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Wind device gets go-ahead  

A wind measuring device will be erected near a North Lincolnshire village after planning permission was granted.

The 70-metre mast will go up on an access road to Manor Wold Farm, Horkstow, for a maximum period of three years.

It will measure wind energy in the area, with a view to deciding if it would be a suitable site for a wind farm.

The application was first submitted by Npower Renewables last year, but it had to be withdrawn in January to allow for a survey to determine whether the mast would pose a threat to birds.

Now the device, known as an anemometry mast, has been given the go-ahead by North Lincolnshire Council, with the condition it must be taken down on or before April 23, 2011.

Regional development manager of Npower Renewables, Clare Wilson, said: “Npower Renewables’ studies are at the first stage of a long process, although the site shows many preliminary signs it may be suitable for a wind farm.

“However, we will need to carry out further detailed surveys and if these early feasibility assessments, bird and ecology surveys and wind monitoring result in us proceeding, we would produce a detailed environmental impact assessment and carry out a programme of public consultation.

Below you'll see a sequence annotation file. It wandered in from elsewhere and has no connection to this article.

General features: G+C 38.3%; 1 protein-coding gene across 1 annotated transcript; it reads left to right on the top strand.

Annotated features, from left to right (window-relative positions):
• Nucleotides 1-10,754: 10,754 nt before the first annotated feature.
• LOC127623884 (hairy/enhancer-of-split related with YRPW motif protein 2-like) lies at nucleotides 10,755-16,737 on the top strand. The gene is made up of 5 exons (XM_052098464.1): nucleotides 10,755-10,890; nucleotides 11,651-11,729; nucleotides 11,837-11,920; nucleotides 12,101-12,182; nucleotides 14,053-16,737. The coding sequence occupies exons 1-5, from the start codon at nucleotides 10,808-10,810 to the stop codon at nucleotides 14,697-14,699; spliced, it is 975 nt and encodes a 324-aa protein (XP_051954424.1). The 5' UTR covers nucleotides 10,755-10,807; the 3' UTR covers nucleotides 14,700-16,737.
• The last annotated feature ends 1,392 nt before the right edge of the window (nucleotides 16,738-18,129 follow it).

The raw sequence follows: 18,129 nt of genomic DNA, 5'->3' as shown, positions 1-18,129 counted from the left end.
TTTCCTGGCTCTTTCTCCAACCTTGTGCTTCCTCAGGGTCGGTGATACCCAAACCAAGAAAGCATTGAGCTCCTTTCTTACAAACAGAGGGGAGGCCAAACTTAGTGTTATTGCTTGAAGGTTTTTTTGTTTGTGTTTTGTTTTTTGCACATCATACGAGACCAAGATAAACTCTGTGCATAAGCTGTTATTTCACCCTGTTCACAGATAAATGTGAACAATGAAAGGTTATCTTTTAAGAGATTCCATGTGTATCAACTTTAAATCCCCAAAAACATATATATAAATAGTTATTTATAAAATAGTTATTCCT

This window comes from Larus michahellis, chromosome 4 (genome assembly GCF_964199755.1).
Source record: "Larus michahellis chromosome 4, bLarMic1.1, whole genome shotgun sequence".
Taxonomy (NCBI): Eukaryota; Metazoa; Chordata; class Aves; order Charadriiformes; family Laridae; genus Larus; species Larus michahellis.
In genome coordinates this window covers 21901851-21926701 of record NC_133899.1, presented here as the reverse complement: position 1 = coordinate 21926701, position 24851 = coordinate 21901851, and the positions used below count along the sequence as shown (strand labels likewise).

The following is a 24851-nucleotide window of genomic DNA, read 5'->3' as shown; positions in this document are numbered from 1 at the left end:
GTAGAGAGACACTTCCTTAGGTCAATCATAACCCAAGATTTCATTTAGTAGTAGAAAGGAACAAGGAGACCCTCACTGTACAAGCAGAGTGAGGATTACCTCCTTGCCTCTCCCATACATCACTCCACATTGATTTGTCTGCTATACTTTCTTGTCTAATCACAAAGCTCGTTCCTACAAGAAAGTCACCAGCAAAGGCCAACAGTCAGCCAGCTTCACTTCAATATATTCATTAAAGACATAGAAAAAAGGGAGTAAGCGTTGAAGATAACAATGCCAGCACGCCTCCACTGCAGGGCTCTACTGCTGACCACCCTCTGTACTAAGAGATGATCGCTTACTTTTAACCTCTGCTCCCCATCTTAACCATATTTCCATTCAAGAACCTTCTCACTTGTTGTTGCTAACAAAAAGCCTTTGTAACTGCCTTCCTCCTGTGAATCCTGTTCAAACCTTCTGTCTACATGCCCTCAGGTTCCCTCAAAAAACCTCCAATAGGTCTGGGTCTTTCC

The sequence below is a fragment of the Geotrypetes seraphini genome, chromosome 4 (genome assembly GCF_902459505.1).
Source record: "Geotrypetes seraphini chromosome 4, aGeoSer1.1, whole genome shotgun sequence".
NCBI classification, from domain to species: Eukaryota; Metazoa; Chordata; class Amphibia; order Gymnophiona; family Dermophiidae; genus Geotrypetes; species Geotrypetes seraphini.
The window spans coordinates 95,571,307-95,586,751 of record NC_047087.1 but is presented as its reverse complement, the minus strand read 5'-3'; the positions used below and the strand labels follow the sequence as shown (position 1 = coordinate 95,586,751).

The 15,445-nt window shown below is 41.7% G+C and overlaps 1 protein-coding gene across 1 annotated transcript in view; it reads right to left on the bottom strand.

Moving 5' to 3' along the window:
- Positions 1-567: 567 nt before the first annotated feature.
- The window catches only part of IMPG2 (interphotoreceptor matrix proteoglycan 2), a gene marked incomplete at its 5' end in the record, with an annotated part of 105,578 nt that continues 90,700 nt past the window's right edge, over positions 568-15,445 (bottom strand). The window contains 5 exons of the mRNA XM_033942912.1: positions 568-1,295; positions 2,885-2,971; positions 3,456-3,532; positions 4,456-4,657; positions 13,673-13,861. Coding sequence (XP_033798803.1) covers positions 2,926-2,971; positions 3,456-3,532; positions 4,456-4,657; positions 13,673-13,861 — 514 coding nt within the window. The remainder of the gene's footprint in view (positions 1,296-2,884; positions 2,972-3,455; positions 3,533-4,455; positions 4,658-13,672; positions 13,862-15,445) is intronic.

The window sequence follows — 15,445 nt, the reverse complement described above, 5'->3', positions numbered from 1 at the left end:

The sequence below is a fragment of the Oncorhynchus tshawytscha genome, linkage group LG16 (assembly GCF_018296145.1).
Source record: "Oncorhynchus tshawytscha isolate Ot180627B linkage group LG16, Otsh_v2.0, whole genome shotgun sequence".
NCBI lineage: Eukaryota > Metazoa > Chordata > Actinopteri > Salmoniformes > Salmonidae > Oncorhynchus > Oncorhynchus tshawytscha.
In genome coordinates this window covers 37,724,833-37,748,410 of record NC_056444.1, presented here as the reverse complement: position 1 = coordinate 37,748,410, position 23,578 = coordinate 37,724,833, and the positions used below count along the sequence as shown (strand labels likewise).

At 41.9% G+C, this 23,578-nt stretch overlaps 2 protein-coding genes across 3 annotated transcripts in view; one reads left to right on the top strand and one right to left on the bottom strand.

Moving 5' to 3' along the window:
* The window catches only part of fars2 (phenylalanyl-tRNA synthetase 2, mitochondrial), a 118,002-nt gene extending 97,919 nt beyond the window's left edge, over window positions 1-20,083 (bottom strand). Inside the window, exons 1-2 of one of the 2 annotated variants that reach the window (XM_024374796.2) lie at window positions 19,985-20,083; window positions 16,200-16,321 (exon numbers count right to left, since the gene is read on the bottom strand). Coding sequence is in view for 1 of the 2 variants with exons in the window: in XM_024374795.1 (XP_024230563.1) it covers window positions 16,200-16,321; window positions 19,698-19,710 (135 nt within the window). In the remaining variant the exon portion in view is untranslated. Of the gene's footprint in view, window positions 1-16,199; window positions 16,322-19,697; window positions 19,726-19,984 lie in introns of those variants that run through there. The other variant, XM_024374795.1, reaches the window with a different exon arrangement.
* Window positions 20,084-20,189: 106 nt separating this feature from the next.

“North Lincolnshire Council has granted planning permission for us to erect a mast to capture wind data and we anticipate it being erected some time before the end of the summer.”

North Lincolnshire councillor John Berry, who represents Brigg and Wolds, said he did not want the masts to lead to wind turbines being built on the Wolds.

He said: “The anemometry masts are only there to test the wind speed but I still have concerns about the potential industrialisation of the Wolds and I don’t like wind turbines from a visual point of view.

“This is not a development I would support.

“The potential outcome is there will be wind turbines up there and I am very much against that anyway.”

Scunthorpe Telegraph

6 May 2008

This article is the work of the source indicated. Any opinions expressed in it are not necessarily those of National Wind Watch.

The copyright of this article resides with the author or publisher indicated. As part of its noncommercial effort to present the environmental, social, scientific, and economic issues of large-scale wind power development to a global audience seeking such information, National Wind Watch endeavors to observe “fair use” as provided for in section 107 of U.S. Copyright Law and similar “fair dealing” provisions of the copyright laws of other nations. Send requests to excerpt, general inquiries, and comments via e-mail.

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